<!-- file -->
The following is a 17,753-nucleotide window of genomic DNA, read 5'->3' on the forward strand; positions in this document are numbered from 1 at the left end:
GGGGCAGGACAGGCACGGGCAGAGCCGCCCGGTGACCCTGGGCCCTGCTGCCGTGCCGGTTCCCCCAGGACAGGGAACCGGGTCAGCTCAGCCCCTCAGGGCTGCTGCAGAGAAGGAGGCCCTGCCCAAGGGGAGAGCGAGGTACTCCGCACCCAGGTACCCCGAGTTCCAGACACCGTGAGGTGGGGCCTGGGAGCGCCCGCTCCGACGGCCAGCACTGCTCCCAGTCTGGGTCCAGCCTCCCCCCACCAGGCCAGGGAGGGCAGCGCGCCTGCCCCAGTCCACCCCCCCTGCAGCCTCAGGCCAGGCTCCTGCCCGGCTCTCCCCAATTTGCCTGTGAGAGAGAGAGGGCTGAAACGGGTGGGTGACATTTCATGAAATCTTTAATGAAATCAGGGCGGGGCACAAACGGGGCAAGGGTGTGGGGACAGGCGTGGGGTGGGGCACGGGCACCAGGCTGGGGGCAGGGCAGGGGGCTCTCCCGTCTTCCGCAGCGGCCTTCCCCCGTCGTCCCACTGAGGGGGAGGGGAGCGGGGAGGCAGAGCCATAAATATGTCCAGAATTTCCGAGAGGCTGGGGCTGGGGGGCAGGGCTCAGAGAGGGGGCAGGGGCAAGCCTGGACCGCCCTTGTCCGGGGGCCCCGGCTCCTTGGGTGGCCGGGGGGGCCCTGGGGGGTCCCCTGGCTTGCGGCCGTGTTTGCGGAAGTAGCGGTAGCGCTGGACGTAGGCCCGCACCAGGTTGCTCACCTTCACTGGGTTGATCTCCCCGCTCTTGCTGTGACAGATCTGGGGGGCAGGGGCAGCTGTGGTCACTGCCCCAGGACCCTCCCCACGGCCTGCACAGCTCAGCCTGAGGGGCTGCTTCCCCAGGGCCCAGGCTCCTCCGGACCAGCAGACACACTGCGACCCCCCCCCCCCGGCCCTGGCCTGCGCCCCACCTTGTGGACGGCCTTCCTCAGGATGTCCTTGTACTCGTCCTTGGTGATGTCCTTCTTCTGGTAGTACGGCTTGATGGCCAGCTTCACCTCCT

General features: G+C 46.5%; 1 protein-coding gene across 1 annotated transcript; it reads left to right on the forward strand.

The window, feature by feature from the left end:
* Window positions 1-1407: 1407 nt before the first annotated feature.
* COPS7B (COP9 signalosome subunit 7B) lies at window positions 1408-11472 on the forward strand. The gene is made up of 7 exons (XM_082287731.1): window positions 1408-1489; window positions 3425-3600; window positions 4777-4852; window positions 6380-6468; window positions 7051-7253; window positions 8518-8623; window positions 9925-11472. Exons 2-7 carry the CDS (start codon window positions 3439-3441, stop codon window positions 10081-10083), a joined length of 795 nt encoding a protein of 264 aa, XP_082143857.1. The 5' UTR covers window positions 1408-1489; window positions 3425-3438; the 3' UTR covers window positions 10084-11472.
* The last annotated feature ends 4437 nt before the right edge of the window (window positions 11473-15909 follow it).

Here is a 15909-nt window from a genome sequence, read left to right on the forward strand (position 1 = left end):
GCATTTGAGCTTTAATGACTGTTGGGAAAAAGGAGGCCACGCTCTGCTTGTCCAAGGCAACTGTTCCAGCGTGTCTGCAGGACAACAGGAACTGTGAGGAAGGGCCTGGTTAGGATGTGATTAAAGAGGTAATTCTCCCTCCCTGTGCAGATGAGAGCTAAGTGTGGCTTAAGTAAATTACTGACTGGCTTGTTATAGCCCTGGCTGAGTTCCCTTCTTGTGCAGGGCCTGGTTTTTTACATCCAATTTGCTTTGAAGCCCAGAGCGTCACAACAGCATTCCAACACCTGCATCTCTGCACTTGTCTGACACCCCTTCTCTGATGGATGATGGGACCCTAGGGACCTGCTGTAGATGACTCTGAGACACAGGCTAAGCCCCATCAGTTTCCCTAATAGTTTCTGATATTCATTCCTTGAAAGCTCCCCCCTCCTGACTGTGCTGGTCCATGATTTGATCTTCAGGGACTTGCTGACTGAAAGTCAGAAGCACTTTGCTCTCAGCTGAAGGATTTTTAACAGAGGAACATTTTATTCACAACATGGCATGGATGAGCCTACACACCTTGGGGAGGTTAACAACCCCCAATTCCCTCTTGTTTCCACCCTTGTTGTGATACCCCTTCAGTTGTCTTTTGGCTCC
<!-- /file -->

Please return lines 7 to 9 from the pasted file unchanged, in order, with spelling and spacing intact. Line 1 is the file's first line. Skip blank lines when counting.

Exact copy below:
* The last annotated feature ends 4437 nt before the right edge of the window (window positions 11473-15909 follow it).

Here is a 15909-nt window from a genome sequence, read left to right on the forward strand (position 1 = left end):
GCATTTGAGCTTTAATGACTGTTGGGAAAAAGGAGGCCACGCTCTGCTTGTCCAAGGCAACTGTTCCAGCGTGTCTGCAGGACAACAGGAACTGTGAGGAAGGGCCTGGTTAGGATGTGATTAAAGAGGTAATTCTCCCTCCCTGTGCAGATGAGAGCTAAGTGTGGCTTAAGTAAATTACTGACTGGCTTGTTATAGCCCTGGCTGAGTTCCCTTCTTGTGCAGGGCCTGGTTTTTTACATCCAATTTGCTTTGAAGCCCAGAGCGTCACAACAGCATTCCAACACCTGCATCTCTGCACTTGTCTGACACCCCTTCTCTGATGGATGATGGGACCCTAGGGACCTGCTGTAGATGACTCTGAGACACAGGCTAAGCCCCATCAGTTTCCCTAATAGTTTCTGATATTCATTCCTTGAAAGCTCCCCCCTCCTGACTGTGCTGGTCCATGATTTGATCTTCAGGGACTTGCTGACTGAAAGTCAGAAGCACTTTGCTCTCAGCTGAAGGATTTTTAACAGAGGAACATTTTATTCACAACATGGCATGGATGAGCCTACACACCTTGGGGAGGTTAACAACCCCCAATTCCCTCTTGTTTCCACCCTTGTTGTGATACCCCTTCAGTTGTCTTTTGGCTCC